At the Statehouse, a week marked by debates over diversity and racism

Issues of race and diversity were woven through the 12th week of the 2024 legislative session.

Here’s what unfolded this week, day by day.

Monday: Gov. Brad Little trumpeted a new law banning campus diversity statements.

Senate Bill 1274 — which sailed through both houses, with support from all but one of the Legislature’s 87 Republicans — could have limited impact. A State Board of Education policy already forbids diversity statements in hiring. The new state law extends that language to the college admissions process.

Little actually signed SB 1274 into law on March 20. But on Monday, the governor took to X, the social media platform formerly known as Twitter. “It’s official – Idaho has banned ‘diversity statements’ ACROSS STATE GOVERNMENT!” Little wrote. “I’m proud to sign this bill and ensure Idahoans are hired or accepted into college based on merit and hard work.”

Little also posed for a bill-signing photo with SB 1274’s co-sponsors, Sen. Treg Bernt, R-Meridian, and Rep. James Petzke, R-Meridian. The post generated some 3,100 comments, many of them negative.

“Say the three white guys in the photo,” said one commenter.

Tuesday: The Legislature took its first step toward making diversity, equity and inclusion into an off-season study topic.

The Senate State Affairs Committee introduced a resolution that would create a DEI “interim committee.”

Senate President Pro Tem Chuck Winder said the objective is to get a sense of the prevalence of campus DEI programs, after years of controversy. “I think it’s time we actually gather some facts,” said Winder, R-Boise.

Sen. Melissa Wintrow — a Boise Democrat with more than 30 years’ experience in  higher education — suggested that the committee was coming in with an agenda. She pointed to one passage in the two-page resolution creating the committee: It says the Legislature opposes using any public dollars on DEI.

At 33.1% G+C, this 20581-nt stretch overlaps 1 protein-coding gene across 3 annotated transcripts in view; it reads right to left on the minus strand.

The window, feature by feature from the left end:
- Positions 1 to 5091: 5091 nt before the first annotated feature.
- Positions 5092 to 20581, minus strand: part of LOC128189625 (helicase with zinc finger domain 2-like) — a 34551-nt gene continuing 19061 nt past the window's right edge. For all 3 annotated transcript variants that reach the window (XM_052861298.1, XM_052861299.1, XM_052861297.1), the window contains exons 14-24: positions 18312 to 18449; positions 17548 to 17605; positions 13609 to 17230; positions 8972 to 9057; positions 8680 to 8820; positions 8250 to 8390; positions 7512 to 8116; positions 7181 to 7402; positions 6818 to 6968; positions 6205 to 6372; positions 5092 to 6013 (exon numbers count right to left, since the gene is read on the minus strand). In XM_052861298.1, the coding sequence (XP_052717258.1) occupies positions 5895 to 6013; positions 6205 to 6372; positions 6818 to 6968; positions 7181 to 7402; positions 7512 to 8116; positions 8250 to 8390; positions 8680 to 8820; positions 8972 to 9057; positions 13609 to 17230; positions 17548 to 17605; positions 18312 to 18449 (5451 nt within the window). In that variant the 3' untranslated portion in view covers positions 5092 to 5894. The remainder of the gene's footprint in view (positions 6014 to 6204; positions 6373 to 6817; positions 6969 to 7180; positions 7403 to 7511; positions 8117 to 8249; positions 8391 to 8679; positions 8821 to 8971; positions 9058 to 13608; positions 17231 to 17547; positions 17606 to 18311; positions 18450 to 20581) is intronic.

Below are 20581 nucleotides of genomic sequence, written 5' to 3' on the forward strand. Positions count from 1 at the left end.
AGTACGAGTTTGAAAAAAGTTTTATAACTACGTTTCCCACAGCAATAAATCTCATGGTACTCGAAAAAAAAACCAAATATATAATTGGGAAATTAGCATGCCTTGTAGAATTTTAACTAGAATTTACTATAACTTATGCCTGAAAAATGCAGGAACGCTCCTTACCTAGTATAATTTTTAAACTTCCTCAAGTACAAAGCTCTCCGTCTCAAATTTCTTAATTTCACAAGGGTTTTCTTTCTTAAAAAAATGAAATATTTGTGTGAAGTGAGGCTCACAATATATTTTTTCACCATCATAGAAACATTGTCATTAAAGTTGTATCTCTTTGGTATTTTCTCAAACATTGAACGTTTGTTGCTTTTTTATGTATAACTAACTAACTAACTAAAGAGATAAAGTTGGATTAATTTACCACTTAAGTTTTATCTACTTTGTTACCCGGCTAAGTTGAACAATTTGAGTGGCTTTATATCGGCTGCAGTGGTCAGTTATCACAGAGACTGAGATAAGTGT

“That’s basically saying we’re not going to do it, even if it is having a benefit on our campus,” said Wintrow, who added that the resolution would place unconstitutional restrictions on student activities.

The resolution awaits a Senate vote and still must pass the House in the waning days of the session. Winder and House Speaker Mike Moyle, R-Star, are co-sponsoring the resolution.

Wednesday: DEI issues dominated the House’s debate over a $15.9 million followup budget bill for higher ed.

The connection between the budget bill and DEI is tortured at best.

Idaho’s colleges and universities spend no “state-appropriated funds” on DEI, State Board Executive Director Matt Freeman said in a Jan. 10 memo to Sen. C. Scott Grow and Rep. Wendy Horman, co-chairs of the Joint Finance-Appropriations Committee.

Close to $7.8 million in the higher ed budget bill would go for staff pay raises. Another $7 million would go toward “operational capacity enhancement,” a discretionary fund of sorts. That money could go toward a variety of items, such as additional pay raises, the University of Idaho’s cybersecurity program and student retention programs at Idaho State University.

Nonetheless, hardline conservatives pushed for $3.2 million to $3.8 million in cuts, seeking to slash social justice programs that aren’t even funded in the budget.

“I’m asking you to send a message to our universities, as we have done before: This is not what we want,” said Rep. Barbara Ehardt, R-Idaho Falls, long a vocal opponent of campus DEI programs.